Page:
For the first Christmas of our nascent relationship, I was particularly fraught with worry about what to get Justin as a gift. I was so worried, in fact, that I had a discussion with him back in November about setting a price limit on our gift-giving, so that neither of us would be made uncomfortable by a disparity in spending. As is my custom when facing a difficult decision, I asked basically everyone I could think of for advice on the matter, and finally, with some advice from my brilliant aunt, Lisa, I settled on what to get: a cooking class.
That is not to say that I thought Justin needed cooking lessons; in fact, everything I've eaten that he's made for me has been quite tasty. Rather, cooking is something we both enjoy, and enjoy doing together, so I thought it would be nice to incorporate that into our gift-giving. Also, I've gotten to the point in my life where I don't really like giving gifts of material objects. As evidenced by the Cookie Bonanza, wherein I give edible presents to most of the people on my Christmas giving list, I prefer to give presents that won't sit around gathering dust. I prefer to give people memories instead, whether it be the memory of a delicious cookie, or the memory of a shared experience. So for Justin, I thought the memory of taking a class together, about a hobby we both enjoy, in which we could learn valuable skills to enhance our performance of said hobby, would be a great idea.
With the help of the Tribune's annual listing of locations in the city that offer cooking classes, I ultimately settled upon a knife skills class at The Chopping Block, a local chain of combination gourmet shops/cooking schools. The knife skills class would strengthen our fundamental kitchen skills, by teaching proper knife care, and hopefully increasing our speed and accuracy while chopping. Since I wanted Justin to have something to open when we exchanged gifts, I ended up taping a description of the class to a plastic knife, placing it in a box, and wrapping it. It still took a bit of clarification when he opened it last week, but thankfully, he was excited about his gift. We went to the class tonight, and both of us enjoyed it.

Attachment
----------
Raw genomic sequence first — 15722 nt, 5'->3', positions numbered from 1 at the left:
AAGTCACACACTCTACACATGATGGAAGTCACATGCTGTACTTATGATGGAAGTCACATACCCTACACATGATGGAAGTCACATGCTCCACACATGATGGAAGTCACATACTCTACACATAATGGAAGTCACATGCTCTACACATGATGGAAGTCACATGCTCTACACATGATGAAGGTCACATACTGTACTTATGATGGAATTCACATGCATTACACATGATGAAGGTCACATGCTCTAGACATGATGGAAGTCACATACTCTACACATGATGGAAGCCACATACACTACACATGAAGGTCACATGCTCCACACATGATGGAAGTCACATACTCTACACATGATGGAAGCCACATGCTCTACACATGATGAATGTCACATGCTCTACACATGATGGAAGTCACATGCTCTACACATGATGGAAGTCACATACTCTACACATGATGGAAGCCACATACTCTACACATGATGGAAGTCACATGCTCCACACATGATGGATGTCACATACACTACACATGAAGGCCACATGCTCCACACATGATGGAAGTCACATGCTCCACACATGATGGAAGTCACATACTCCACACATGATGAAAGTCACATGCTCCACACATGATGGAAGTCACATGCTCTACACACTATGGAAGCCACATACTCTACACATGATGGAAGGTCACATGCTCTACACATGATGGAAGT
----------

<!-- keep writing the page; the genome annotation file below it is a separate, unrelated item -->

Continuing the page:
The first part of the course focused on educating us about the various types of knives and their functions in the kitchen (with a few thinly veiled sales pitches for the featured cutlery, which was available for purchase in the retail area of the facility, with a student discount, no less), and instructing us on the proper way to sharpen, hone, and clean our knives to maximize their longevity. Most of this material I already knew, from my association with Katherine, who once had a job selling Cutco products and is now an evangelist for proper knife-care, but I was shamed slightly into using larger knives. Apparently, it's common for women to prefer smaller knives than are appropriate for the kitchen task at hand, and I am no different, which is something I'll have to work on.
The second half of the class was dedicated to teaching us proper chopping techniques for common vegetables like carrots, onions, celery, peppers, and herbs, and allowing us to practice for ourselves. For my usual purposes, the ability to chop celery into equally-sized cubes is a bit fussy, but I was enlightened by their advice on chopping carrots -- something with which I've always struggled. However, my main hope for the class was improving my efficiency in cutting onions, easily my most-hated kitchen task, and I'm not sure I learned anything of assistance there.
Nevertheless, it was a fun and educational evening, and I'm happy that I got to share it with Justin. I would definitely take more cooking classes through The Chopping Block -- they had a great set-up, and the instructor was entertaining and very knowledgeable. Their prices are a little steep, so it won't be something I'll get to indulge in on a regular basis, but the next time I'm looking to expand my culinary repertoire, I'll be sure to think of them.